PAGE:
Reply
    • lynn

      June 4, 2016 at 7:18 pm

      You mean Mr. Cottage isn’t hip on the Thriller, Filler and Spiller method? Say it ain’t so! Tell him it’s not too late to jump on the bandwagon! Can’t wait to see what you do with that old chair at the cottage. Have fun with it.
      Have a wonderful weekend.
      Hugs, LYnn

      Reply
  6. Gina

    June 4, 2016 at 9:44 am

    Lynn, this is so cool! I never thought about container gardening theory before. But, it makes perfect sense! Once I get some outdoor space, then I’ll know what to do with my containers. 🙂

    Reply
  7. Pili

    June 6, 2016 at 10:56 am

    Thanks so much for the ideas, Lynn. I just moved and have to cheer up a boring terrace we have upstairs.

    Thanks for sharing with us at Sweet Inspiration, hope you have a wonderful week!

    Reply
    • lynn

      June 13, 2016 at 6:36 am

      Hi Pili, planting container gardens is a sure fire and easy way to sprucing up an outdoor space. I am so glad to have prompted some ideas for you, but knowing your creativity, there is no doubt you will put your own creative spin on your planters.
      Have a great week.
      Lynn

      Reply
  8. Nikki Frank-Hamilton

    June 7, 2016 at 3:21 pm

    I have not done any planters yet this year. I am so far behind! I love the sweet potato vine as the spiller, you can get it so many colors and varieties. And then I usually go for marigolds, geraniums lemon balm and then a lemon grass. All of the above, except for the sweet potato vine are supposed to ward off mosquitoes, and we definitely need that so we can spend time outside!

    All the planters you used as examples are so lovely. I will definitely keep my mind on the thriller, filler and spiller when I do choose my plants! Thanks for the great tips!

    Reply
  9. Handan

    June 8, 2016 at 12:05 pm

    Lynn, these are excellent tips for a newbie gardener like me! Thanks to your post now I have my plants list in hand to get the right plants for the urns we have 🙂 Thank you so much for sharing!! xx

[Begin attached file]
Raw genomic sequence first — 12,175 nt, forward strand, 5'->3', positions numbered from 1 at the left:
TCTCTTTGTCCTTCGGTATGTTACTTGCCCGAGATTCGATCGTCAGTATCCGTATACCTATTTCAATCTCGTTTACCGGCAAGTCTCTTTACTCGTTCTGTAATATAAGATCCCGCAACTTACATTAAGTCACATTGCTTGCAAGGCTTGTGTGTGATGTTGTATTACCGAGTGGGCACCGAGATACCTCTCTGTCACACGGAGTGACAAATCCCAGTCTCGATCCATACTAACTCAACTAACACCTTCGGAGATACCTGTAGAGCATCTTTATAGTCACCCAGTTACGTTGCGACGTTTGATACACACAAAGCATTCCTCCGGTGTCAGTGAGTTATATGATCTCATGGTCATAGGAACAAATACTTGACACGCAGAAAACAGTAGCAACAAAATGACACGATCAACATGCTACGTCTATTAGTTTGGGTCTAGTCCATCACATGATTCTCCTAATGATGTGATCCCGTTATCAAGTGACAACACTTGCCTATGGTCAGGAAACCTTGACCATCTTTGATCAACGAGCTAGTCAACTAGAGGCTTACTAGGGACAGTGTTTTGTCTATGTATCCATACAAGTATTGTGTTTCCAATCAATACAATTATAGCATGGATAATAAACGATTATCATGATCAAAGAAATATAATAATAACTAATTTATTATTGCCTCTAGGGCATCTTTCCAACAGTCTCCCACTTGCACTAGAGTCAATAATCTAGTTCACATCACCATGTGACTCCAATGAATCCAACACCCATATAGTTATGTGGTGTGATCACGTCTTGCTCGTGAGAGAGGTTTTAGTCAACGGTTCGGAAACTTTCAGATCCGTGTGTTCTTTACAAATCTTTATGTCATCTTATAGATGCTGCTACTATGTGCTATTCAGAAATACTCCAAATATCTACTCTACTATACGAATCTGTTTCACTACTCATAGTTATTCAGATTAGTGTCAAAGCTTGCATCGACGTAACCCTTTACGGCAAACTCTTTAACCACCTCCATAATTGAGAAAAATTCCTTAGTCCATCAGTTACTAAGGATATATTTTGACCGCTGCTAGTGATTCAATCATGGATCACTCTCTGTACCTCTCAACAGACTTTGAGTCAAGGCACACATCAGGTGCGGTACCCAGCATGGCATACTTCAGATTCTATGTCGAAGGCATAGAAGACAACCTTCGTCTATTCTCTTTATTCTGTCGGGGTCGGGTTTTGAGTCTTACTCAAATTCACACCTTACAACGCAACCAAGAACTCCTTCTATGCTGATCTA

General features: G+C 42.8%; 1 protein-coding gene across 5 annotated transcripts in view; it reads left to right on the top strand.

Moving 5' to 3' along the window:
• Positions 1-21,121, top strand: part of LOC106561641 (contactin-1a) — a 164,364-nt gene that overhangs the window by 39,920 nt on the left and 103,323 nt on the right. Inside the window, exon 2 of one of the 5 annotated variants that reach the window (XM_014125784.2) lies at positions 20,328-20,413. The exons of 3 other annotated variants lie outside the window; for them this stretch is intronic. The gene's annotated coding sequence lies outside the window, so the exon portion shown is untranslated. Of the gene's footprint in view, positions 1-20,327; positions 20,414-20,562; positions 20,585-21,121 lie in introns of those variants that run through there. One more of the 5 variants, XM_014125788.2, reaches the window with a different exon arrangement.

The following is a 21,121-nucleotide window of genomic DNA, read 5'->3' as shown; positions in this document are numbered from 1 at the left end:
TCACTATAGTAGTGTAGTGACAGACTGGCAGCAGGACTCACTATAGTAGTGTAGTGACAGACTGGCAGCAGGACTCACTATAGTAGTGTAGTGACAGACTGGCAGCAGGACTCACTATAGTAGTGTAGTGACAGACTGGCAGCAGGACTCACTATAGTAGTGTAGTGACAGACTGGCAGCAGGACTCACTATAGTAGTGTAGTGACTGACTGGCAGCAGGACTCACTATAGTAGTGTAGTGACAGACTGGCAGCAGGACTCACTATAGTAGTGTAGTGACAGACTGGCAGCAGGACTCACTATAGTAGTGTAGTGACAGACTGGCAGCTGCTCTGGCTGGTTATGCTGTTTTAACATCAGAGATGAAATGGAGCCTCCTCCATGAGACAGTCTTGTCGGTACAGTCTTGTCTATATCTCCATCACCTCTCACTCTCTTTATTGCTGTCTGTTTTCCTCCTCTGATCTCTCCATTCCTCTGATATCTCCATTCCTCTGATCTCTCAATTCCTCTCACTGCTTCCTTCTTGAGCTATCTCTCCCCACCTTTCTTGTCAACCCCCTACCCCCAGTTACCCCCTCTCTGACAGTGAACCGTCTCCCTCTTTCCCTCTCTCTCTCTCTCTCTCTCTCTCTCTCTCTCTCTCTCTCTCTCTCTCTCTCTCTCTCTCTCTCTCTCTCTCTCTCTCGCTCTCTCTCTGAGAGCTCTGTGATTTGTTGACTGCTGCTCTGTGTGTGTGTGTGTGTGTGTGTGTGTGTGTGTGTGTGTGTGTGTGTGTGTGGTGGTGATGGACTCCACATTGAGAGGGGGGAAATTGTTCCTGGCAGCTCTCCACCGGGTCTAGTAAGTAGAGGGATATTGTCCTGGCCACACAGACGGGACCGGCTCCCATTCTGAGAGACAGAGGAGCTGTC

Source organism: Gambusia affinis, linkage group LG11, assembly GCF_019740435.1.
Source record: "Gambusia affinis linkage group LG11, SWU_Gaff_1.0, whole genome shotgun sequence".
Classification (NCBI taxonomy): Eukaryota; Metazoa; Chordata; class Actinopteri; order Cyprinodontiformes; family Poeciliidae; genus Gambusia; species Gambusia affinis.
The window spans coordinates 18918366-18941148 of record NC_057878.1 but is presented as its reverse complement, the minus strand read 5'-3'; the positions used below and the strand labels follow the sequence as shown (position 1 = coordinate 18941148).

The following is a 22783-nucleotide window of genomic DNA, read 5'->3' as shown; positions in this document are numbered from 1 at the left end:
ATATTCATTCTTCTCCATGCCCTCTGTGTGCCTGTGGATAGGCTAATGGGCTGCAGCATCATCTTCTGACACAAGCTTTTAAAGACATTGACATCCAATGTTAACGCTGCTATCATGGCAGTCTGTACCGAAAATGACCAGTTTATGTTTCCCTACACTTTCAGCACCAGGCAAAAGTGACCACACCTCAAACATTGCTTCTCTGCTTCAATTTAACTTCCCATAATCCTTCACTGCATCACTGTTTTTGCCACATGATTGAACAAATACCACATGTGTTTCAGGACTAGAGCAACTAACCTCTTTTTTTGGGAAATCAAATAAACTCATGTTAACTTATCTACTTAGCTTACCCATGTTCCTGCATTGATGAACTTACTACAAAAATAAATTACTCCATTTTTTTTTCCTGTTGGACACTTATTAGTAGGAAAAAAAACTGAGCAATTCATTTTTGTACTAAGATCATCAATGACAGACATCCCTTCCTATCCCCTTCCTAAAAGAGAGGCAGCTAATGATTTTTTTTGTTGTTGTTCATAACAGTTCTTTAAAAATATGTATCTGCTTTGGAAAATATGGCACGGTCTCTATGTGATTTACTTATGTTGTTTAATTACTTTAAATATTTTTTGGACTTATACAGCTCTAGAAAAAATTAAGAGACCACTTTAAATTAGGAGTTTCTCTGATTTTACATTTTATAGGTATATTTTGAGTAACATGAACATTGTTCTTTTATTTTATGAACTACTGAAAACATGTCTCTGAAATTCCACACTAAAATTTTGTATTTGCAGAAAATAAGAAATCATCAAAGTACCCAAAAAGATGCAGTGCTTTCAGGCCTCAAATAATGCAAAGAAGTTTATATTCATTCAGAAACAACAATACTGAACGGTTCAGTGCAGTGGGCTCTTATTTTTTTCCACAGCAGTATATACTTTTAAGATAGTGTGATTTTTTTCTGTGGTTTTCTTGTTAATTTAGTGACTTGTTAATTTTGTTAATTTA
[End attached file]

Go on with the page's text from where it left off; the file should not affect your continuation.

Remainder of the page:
Reply
    • lynn

      June 13, 2016 at 8:42 am

      Hi Handan..it is handy to have a list to go by. But at the end of the day, they just need to all play well together. Have fun putting your urn gardens together. It’s a fun thing to do.
      Thanks for swinging by today and sending wishes for a wonderful week.
      Hugs, Lynn

      Reply
  10. Mary-the boondocks blog

    June 9, 2016 at 6:20 pm

    I’m just going to sit here and admire a master at work. Respect for you Lynn and your amazing artistry! Beautiful living works of art!

    Reply
    • lynn

      June 13, 2016 at 6:51 am

      Aw thanks Mary! But those aren’t all my planters..I WISH! I just take photos of planters I like and save the ‘recipes’.
      Hope you have a beautiful week.
      Hugs, Lynn

      Reply
  11. Melissa

    April 22, 2017 at 12:16 pm

    I’m new to gardening and looking to do 2 containers on my porch. Do I need to leave space between plants when I first plant my recipe?

    Reply
    • lynn

      April 22, 2017 at 2:02 pm

      Hi Melissa, that’s a great question but also one that is not real easy to answer.

      If you are looking for immediate impact but not necessarily a long-term container garden, then you can really pack the plants in without a whole lot of space. The downside to this is that they will be more susceptible to disease and they just won’t thrive as they have no room to grow.

      If you are looking to have a container grow throughout the season, then the rule of thumb I use is a plant for every 3-4 inches of pot diameter. So if you have a 12-inch pot you can put 3-4 plants in it. But take into consideration the spreading nature of plants versus the upright nature. Also, take into consideration whether you are talking a fast growing or slow growing plant and if you are planting from those little 6-pack cells or a larger 3″ pot.

      If you are uncertain, you might gather some plants you like at your nursery and ask someone knowledgeable there about the growing habits and how many you could get in your container.

      I hope that kinda help!

      Hugs, Lynn

      Reply